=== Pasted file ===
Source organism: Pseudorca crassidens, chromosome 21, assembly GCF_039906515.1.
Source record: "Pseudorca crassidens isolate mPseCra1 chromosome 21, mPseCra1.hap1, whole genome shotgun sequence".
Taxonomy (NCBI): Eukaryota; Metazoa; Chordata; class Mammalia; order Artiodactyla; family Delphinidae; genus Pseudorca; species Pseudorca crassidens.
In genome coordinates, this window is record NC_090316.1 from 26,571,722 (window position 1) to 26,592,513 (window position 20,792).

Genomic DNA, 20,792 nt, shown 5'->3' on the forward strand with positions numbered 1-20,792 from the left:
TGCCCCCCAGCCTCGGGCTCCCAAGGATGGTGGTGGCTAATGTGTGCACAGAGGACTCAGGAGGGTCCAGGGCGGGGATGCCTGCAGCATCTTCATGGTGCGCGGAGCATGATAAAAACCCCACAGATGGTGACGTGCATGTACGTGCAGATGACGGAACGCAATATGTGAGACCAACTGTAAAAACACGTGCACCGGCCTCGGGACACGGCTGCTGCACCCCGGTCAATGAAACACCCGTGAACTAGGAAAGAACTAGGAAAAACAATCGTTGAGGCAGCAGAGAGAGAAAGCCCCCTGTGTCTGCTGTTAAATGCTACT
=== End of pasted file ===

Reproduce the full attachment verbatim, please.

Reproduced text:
Source organism: Pseudorca crassidens, chromosome 21, assembly GCF_039906515.1.
Source record: "Pseudorca crassidens isolate mPseCra1 chromosome 21, mPseCra1.hap1, whole genome shotgun sequence".
Taxonomy (NCBI): Eukaryota; Metazoa; Chordata; class Mammalia; order Artiodactyla; family Delphinidae; genus Pseudorca; species Pseudorca crassidens.
In genome coordinates, this window is record NC_090316.1 from 26,571,722 (window position 1) to 26,592,513 (window position 20,792).

Genomic DNA, 20,792 nt, shown 5'->3' on the forward strand with positions numbered 1-20,792 from the left:
TGCCCCCCAGCCTCGGGCTCCCAAGGATGGTGGTGGCTAATGTGTGCACAGAGGACTCAGGAGGGTCCAGGGCGGGGATGCCTGCAGCATCTTCATGGTGCGCGGAGCATGATAAAAACCCCACAGATGGTGACGTGCATGTACGTGCAGATGACGGAACGCAATATGTGAGACCAACTGTAAAAACACGTGCACCGGCCTCGGGACACGGCTGCTGCACCCCGGTCAATGAAACACCCGTGAACTAGGAAAGAACTAGGAAAAACAATCGTTGAGGCAGCAGAGAGAGAAAGCCCCCTGTGTCTGCTGTTAAATGCTACT